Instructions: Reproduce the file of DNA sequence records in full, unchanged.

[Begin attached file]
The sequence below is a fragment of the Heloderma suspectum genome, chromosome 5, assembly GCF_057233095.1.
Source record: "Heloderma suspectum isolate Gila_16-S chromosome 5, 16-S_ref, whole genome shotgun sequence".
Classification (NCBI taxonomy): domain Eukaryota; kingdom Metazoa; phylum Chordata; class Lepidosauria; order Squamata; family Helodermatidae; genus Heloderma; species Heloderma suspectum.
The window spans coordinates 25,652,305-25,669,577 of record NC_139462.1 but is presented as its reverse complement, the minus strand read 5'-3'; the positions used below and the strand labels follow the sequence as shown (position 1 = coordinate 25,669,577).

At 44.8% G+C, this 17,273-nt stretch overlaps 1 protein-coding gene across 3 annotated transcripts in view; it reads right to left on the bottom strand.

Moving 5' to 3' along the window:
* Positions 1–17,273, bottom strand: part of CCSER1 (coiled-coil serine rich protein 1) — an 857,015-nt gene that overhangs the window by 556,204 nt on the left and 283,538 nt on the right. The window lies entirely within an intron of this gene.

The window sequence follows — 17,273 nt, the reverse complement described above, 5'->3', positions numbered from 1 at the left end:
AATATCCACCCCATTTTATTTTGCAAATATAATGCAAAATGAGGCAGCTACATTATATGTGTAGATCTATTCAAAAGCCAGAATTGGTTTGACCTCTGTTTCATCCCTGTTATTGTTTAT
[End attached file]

The sequence below is a fragment of the Heloderma suspectum genome, chromosome 5, assembly GCF_057233095.1.
Source record: "Heloderma suspectum isolate Gila_16-S chromosome 5, 16-S_ref, whole genome shotgun sequence".
Classification (NCBI taxonomy): domain Eukaryota; kingdom Metazoa; phylum Chordata; class Lepidosauria; order Squamata; family Helodermatidae; genus Heloderma; species Heloderma suspectum.
The window spans coordinates 25,652,305-25,669,577 of record NC_139462.1 but is presented as its reverse complement, the minus strand read 5'-3'; the positions used below and the strand labels follow the sequence as shown (position 1 = coordinate 25,669,577).

At 44.8% G+C, this 17,273-nt stretch overlaps 1 protein-coding gene across 3 annotated transcripts in view; it reads right to left on the bottom strand.

Moving 5' to 3' along the window:
* Positions 1–17,273, bottom strand: part of CCSER1 (coiled-coil serine rich protein 1) — an 857,015-nt gene that overhangs the window by 556,204 nt on the left and 283,538 nt on the right. The window lies entirely within an intron of this gene.

The window sequence follows — 17,273 nt, the reverse complement described above, 5'->3', positions numbered from 1 at the left end:
AATATCCACCCCATTTTATTTTGCAAATATAATGCAAAATGAGGCAGCTACATTATATGTGTAGATCTATTCAAAAGCCAGAATTGGTTTGACCTCTGTTTCATCCCTGTTATTGTTTAT